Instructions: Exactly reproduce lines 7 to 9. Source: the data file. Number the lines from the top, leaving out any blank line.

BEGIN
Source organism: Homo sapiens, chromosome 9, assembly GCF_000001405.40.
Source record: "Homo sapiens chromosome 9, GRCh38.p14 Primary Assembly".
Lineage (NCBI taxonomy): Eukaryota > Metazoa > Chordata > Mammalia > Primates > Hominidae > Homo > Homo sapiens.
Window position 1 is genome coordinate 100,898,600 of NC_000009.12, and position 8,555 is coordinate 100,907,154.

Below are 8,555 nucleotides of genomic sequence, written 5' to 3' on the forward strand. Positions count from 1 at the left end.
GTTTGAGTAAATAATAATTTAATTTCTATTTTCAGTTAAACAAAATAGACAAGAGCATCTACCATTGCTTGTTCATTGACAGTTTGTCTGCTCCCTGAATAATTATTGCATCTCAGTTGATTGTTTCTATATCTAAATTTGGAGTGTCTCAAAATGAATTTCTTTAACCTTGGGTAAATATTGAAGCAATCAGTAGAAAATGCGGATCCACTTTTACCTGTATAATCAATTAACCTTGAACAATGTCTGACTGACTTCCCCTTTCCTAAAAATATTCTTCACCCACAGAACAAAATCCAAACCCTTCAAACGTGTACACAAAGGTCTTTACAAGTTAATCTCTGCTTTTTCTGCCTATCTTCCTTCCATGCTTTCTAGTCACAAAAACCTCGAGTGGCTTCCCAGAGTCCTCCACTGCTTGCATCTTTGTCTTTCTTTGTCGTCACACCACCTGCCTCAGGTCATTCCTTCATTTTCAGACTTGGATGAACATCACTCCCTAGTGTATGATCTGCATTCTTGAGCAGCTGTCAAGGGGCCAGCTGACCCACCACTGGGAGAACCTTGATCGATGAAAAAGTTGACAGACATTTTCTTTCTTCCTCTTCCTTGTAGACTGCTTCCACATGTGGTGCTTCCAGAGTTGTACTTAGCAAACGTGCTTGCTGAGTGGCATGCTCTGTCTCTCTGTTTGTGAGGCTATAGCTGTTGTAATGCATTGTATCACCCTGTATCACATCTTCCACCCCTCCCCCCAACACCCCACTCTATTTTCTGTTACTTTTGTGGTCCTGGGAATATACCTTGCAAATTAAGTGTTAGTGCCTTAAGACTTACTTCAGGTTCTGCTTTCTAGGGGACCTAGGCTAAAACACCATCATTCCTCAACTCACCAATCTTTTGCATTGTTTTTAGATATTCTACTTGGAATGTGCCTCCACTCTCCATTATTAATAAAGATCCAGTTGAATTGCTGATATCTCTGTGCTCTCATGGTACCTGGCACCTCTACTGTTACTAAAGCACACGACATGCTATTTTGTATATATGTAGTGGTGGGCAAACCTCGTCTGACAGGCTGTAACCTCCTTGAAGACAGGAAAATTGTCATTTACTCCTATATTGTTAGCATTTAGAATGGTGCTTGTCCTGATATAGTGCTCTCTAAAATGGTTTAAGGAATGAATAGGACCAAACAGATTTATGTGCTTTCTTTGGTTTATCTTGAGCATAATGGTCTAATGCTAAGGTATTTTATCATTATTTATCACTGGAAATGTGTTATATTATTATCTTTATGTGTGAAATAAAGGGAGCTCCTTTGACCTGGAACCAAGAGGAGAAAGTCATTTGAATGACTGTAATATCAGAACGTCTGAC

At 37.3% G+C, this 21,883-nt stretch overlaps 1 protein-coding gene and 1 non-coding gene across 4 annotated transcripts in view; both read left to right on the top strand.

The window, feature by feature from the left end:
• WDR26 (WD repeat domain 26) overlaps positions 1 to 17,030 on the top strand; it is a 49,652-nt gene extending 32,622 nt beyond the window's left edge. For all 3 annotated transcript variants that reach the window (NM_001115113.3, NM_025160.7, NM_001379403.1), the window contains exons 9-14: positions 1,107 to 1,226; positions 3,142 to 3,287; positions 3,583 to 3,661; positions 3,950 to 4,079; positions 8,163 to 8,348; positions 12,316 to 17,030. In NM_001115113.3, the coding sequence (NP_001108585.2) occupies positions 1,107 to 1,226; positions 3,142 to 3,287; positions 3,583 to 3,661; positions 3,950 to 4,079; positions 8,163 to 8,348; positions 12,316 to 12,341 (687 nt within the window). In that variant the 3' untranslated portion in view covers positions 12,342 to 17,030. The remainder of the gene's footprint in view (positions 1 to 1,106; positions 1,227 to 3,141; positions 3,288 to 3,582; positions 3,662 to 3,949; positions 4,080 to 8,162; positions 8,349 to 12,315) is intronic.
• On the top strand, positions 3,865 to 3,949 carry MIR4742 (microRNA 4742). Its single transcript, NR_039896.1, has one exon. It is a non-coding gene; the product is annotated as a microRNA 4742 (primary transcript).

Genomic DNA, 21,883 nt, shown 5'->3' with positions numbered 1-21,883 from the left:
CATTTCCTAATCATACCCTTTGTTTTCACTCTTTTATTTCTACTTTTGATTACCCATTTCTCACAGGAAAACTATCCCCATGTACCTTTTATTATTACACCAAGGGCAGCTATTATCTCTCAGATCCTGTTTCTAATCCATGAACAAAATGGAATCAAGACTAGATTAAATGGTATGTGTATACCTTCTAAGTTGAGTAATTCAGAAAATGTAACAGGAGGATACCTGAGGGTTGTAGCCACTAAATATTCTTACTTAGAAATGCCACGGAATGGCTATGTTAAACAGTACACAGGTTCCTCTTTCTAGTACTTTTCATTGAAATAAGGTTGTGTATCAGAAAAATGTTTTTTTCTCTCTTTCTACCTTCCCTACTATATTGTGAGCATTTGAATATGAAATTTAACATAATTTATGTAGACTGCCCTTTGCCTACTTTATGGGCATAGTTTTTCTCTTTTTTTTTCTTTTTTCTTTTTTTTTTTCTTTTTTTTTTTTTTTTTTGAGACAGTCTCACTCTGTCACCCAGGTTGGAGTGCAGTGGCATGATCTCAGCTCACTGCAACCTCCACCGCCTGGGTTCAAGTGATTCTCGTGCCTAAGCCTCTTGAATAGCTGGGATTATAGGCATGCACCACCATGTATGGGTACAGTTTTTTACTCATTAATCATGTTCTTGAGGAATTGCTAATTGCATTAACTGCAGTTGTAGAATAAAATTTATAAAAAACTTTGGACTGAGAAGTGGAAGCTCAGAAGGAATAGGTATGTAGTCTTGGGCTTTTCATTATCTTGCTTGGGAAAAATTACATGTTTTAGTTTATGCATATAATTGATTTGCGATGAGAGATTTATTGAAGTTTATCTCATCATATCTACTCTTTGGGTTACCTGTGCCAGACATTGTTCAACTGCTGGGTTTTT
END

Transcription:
At 37.3% G+C, this 21,883-nt stretch overlaps 1 protein-coding gene and 1 non-coding gene across 4 annotated transcripts in view; both read left to right on the top strand.

The window, feature by feature from the left end:
• WDR26 (WD repeat domain 26) overlaps positions 1 to 17,030 on the top strand; it is a 49,652-nt gene extending 32,622 nt beyond the window's left edge. For all 3 annotated transcript variants that reach the window (NM_001115113.3, NM_025160.7, NM_001379403.1), the window contains exons 9-14: positions 1,107 to 1,226; positions 3,142 to 3,287; positions 3,583 to 3,661; positions 3,950 to 4,079; positions 8,163 to 8,348; positions 12,316 to 17,030. In NM_001115113.3, the coding sequence (NP_001108585.2) occupies positions 1,107 to 1,226; positions 3,142 to 3,287; positions 3,583 to 3,661; positions 3,950 to 4,079; positions 8,163 to 8,348; positions 12,316 to 12,341 (687 nt within the window). In that variant the 3' untranslated portion in view covers positions 12,342 to 17,030. The remainder of the gene's footprint in view (positions 1 to 1,106; positions 1,227 to 3,141; positions 3,288 to 3,582; positions 3,662 to 3,949; positions 4,080 to 8,162; positions 8,349 to 12,315) is intronic.